Learn IELTS Vocabulary: Animals
Animals have proved a popular IELTS Speaking topic over the years.
The following questions are all followed by model answers. Pay close attention to the words you don’t know and the words in bold. Definitions for the words in bold appear at the end of the page.
Before reading the model answers, you might like to download this free PDF quiz and have a go at completing the blanks.
Part 1-style questions
Examiner: Do you like animals?
Candidate: It depends on what kind of animal we are talking about. I like farm animals – the kind you encounter when having a walk in rural areas. Lambing is an extraordinary time of the year – and I love to see the lambs suckling up to their mothers.
Examiner: What kind of animal would you like to have as a pet?
Candidate: I love dogs. In fact, I have a dog that I got from an animal shelter. It had been a stray, so even though it was no longer a puppy, It needed to be house-trained. I love dogs because they are very companionable and obey commands like “Sit!” “Heel!” or “Fetch!”
Examiner: What animal don’t you like?
Candidate: I don’t like exotic pets. Snakes scare me to death. I don’t like the way they slither around; I always think they might try to sink their fangs into me or wrap themselves around me.
Describe an interesting animal you have seen.
You should say:
— where you saw it
— what the animal looked like
— what happened
and explain why you think the animal was interesting.
There aren’t many large cats roaming wild in Europe, but I once saw one in the Scottish highlands!
It was a Scottish wildcat. It looks similar to a large tabby cat, but its tail is thicker and has a blunt tip with black stripes. Scotland has mosaics of well-hedged farmland – which is precisely the kind of territory wildcats prefer.
They are fairly shy animals and have been on the brink of extinction for a while. Because of this, conservationists have bred them in captivity and have been slowly releasing them into the wild. A lot of farmers complained initially, but they have only really posed a threat to free-range chickens. In fact, they have proved useful in reducing populations of pests such as rabbits and rodents, their favoured prey.
Wildcats cannot be tamed under any circumstances. This is very special.
In Scotland, there has been a high degree of hybridisation with domestic cats – which is how I met one. A male wildcat was showing an interest in my pet tabby!
Part 3-style questions
Examiner: How can animals cause problems for humans? [Evaluate]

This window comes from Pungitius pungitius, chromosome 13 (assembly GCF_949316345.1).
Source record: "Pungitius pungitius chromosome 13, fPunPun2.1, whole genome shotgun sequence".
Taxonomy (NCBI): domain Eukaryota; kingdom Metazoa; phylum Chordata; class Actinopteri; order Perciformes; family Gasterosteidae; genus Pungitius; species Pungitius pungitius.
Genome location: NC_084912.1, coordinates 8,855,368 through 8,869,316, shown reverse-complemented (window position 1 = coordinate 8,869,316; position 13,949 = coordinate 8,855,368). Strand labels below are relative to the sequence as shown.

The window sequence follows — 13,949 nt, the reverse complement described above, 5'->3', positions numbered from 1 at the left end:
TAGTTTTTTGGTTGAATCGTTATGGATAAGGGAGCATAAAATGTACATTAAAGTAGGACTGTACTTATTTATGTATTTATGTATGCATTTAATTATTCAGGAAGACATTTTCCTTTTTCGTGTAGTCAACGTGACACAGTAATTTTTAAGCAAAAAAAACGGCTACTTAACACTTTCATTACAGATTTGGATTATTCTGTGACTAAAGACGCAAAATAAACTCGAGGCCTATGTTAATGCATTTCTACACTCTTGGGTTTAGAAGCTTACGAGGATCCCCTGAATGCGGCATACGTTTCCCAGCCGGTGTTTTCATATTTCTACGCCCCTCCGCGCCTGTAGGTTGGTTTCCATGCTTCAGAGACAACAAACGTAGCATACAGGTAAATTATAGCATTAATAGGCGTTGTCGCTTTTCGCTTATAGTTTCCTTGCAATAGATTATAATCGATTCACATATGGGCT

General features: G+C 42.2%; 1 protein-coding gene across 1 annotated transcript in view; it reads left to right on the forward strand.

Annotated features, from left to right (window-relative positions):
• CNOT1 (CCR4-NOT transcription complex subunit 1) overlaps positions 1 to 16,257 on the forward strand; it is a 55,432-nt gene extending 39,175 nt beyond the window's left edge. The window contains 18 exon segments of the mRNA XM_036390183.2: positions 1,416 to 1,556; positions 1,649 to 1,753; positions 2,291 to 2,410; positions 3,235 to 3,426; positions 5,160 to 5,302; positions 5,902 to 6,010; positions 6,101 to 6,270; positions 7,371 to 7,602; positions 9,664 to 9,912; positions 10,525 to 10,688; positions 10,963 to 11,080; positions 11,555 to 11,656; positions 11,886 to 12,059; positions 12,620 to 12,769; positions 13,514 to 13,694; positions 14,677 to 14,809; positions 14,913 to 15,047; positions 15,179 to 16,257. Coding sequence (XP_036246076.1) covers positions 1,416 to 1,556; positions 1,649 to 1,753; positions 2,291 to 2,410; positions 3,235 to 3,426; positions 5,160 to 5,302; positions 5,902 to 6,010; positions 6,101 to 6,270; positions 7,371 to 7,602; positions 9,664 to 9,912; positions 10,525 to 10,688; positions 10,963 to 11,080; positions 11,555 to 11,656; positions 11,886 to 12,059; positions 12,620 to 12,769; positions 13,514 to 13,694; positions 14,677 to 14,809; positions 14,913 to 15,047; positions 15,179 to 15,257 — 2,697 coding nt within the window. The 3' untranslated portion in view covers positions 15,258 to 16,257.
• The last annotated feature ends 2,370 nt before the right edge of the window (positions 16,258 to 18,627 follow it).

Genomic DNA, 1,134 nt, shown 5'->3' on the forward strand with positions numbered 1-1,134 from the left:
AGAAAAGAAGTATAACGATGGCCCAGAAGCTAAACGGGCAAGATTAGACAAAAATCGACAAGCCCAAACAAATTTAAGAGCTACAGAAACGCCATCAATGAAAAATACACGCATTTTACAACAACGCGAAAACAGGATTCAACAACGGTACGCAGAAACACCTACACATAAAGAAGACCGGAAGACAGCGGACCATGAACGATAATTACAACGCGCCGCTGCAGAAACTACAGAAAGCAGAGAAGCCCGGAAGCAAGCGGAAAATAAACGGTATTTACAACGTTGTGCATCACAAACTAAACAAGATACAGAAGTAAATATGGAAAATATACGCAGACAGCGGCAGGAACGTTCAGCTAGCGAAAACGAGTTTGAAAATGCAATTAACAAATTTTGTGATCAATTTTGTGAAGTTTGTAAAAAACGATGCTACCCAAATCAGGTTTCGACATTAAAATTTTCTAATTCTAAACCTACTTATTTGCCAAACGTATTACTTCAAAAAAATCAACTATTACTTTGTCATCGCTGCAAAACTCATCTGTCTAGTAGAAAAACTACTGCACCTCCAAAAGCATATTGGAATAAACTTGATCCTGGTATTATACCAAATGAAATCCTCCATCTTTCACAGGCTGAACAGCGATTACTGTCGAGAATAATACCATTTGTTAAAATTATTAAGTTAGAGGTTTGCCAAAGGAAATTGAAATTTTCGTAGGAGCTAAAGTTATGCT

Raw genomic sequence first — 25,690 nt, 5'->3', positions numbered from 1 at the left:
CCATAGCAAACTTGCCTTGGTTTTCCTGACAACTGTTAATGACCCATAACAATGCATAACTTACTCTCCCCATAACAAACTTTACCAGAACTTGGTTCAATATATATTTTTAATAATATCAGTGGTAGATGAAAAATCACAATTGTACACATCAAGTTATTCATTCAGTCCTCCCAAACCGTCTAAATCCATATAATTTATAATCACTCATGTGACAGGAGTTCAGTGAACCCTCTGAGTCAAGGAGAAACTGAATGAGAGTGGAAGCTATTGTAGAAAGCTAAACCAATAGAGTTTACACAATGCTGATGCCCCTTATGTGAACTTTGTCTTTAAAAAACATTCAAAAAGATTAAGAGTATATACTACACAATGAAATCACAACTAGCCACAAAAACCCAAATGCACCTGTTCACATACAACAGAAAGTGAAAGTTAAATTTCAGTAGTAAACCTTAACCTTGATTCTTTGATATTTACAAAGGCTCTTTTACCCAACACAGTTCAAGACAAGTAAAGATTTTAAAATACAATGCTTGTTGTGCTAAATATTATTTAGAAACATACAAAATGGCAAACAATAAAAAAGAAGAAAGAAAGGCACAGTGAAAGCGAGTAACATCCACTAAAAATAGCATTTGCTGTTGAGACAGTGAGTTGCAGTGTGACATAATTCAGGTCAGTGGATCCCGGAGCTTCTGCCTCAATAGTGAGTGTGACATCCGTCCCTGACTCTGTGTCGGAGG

Candidate: They only really pose a problem when they pose a threat to our safety or hunt animals we herd. The wildcat I mentioned earlier is very shy, but it was hunted by farmers who felt they posed a threat to their livestock.
Examiner: What kind of animals do people keep as pets in your country? [Identify]
Candidate: In my country, many people keep birds – for example, parrots or budgies. They keep them in a cage, and sometimes they even take them for walks. At times they are allowed to fly free within an apartment – but you have to make sure you keep all the windows closed, or they may escape.
Examiner: Do you think animals will still be important in the future?[Predict]
Candidate: Absolutely – they are essential for a balanced ecosystem. It’s a tragedy that we have pushed many animals into extinction. Maybe in the future, we can start to bring some of them back with cloning technology.
Definitions for IELTS Achievement Vocabulary
Lambing — the time of year when baby sheep (lambs) are born
suckling up — getting close to a breast to drink milk
an animal shelter — a home where unwanted ore homeless animals are looked after
a stray — a pet that has become homeless
a puppy — a baby dog
house-trained — an animal that has been trained to go outside when it needs the toilet
companionable — friendly and sociable
exotic — something that is interesting or exciting because it comes from a faraway place
slither — move smoothly over a surface like a snake
fangs — large sharp teeth
roaming — to move or travel without any particular purpose
a tabby — a grey or brownish cat with stripes
blunt — not sharp
a mosaic — a picture or pattern made by placing small pieces of stone or tile together
well-hedged — an adjective describing an area that has been enclosed with hedges or small shrubs
brink of extinction — when there are only very few of a living thing left
breed in captivity — making an animal pregnant and bringing up the babies in a controlled environment
free-range chicken — a chicken that is allowed to roam around a field freely
a pest — an insect or other animal that attacks and damages things
a rodent — a type of small animal that has long sharp front teeth, for example, a mouse
to prey — an animal that is caught by another animal and eaten
to tame — to make an animal feel comfortable around humans and responsive to their commands
hybridisation — the process of breeding one type of animal or plant with another type
domestic — not wild
to herd — to make a group of animals move together to another place
livestock — animals such as cows, sheep, and pigs that are kept on farms
a budgie — a small bright blue, green, or yellow bird often kept as a pet
an ecosystem — a community of living things that interacts
cloning technology — technology that allows you to the DNA of a living thing to create an exact copy
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